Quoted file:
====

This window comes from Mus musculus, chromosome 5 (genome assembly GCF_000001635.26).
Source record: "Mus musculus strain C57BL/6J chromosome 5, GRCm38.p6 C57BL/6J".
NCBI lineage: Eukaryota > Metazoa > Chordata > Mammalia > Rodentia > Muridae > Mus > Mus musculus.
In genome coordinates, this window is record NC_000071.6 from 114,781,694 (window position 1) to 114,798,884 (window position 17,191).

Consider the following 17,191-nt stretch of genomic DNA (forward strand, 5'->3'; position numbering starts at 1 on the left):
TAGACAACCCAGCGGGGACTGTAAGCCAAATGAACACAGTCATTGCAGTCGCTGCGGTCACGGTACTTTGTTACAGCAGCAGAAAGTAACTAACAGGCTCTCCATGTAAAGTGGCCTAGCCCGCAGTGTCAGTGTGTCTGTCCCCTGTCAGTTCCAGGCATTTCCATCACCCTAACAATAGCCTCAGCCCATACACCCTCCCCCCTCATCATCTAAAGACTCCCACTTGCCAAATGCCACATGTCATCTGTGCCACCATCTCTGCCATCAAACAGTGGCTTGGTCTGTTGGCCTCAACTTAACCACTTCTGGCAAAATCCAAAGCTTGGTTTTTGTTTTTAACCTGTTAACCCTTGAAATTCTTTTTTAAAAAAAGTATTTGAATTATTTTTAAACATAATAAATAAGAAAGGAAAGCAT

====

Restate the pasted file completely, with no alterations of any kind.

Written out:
This window comes from Mus musculus, chromosome 5 (genome assembly GCF_000001635.26).
Source record: "Mus musculus strain C57BL/6J chromosome 5, GRCm38.p6 C57BL/6J".
NCBI lineage: Eukaryota > Metazoa > Chordata > Mammalia > Rodentia > Muridae > Mus > Mus musculus.
In genome coordinates, this window is record NC_000071.6 from 114,781,694 (window position 1) to 114,798,884 (window position 17,191).

Consider the following 17,191-nt stretch of genomic DNA (forward strand, 5'->3'; position numbering starts at 1 on the left):
TAGACAACCCAGCGGGGACTGTAAGCCAAATGAACACAGTCATTGCAGTCGCTGCGGTCACGGTACTTTGTTACAGCAGCAGAAAGTAACTAACAGGCTCTCCATGTAAAGTGGCCTAGCCCGCAGTGTCAGTGTGTCTGTCCCCTGTCAGTTCCAGGCATTTCCATCACCCTAACAATAGCCTCAGCCCATACACCCTCCCCCCTCATCATCTAAAGACTCCCACTTGCCAAATGCCACATGTCATCTGTGCCACCATCTCTGCCATCAAACAGTGGCTTGGTCTGTTGGCCTCAACTTAACCACTTCTGGCAAAATCCAAAGCTTGGTTTTTGTTTTTAACCTGTTAACCCTTGAAATTCTTTTTTAAAAAAAGTATTTGAATTATTTTTAAACATAATAAATAAGAAAGGAAAGCAT